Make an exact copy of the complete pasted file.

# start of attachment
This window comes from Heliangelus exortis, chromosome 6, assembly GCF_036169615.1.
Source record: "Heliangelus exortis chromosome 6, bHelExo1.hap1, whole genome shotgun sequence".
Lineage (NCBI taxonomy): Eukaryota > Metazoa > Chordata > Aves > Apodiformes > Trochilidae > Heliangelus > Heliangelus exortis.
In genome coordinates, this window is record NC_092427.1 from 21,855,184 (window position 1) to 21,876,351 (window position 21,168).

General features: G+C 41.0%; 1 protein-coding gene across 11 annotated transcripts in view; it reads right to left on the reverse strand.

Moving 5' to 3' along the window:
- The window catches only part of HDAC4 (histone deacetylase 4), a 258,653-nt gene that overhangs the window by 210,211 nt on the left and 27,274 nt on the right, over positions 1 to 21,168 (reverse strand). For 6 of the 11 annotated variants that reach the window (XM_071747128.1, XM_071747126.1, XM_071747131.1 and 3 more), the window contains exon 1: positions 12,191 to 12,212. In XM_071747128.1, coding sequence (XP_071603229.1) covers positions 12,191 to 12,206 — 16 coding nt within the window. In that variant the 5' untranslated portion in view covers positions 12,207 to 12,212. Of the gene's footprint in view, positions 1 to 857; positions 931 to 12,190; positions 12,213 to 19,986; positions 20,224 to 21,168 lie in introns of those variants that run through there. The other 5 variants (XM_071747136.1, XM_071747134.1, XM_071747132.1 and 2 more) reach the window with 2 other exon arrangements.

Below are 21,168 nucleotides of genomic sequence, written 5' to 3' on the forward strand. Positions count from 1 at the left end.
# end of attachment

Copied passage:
This window comes from Heliangelus exortis, chromosome 6, assembly GCF_036169615.1.
Source record: "Heliangelus exortis chromosome 6, bHelExo1.hap1, whole genome shotgun sequence".
Lineage (NCBI taxonomy): Eukaryota > Metazoa > Chordata > Aves > Apodiformes > Trochilidae > Heliangelus > Heliangelus exortis.
In genome coordinates, this window is record NC_092427.1 from 21,855,184 (window position 1) to 21,876,351 (window position 21,168).

General features: G+C 41.0%; 1 protein-coding gene across 11 annotated transcripts in view; it reads right to left on the reverse strand.

Moving 5' to 3' along the window:
- The window catches only part of HDAC4 (histone deacetylase 4), a 258,653-nt gene that overhangs the window by 210,211 nt on the left and 27,274 nt on the right, over positions 1 to 21,168 (reverse strand). For 6 of the 11 annotated variants that reach the window (XM_071747128.1, XM_071747126.1, XM_071747131.1 and 3 more), the window contains exon 1: positions 12,191 to 12,212. In XM_071747128.1, coding sequence (XP_071603229.1) covers positions 12,191 to 12,206 — 16 coding nt within the window. In that variant the 5' untranslated portion in view covers positions 12,207 to 12,212. Of the gene's footprint in view, positions 1 to 857; positions 931 to 12,190; positions 12,213 to 19,986; positions 20,224 to 21,168 lie in introns of those variants that run through there. The other 5 variants (XM_071747136.1, XM_071747134.1, XM_071747132.1 and 2 more) reach the window with 2 other exon arrangements.

Below are 21,168 nucleotides of genomic sequence, written 5' to 3' on the forward strand. Positions count from 1 at the left end.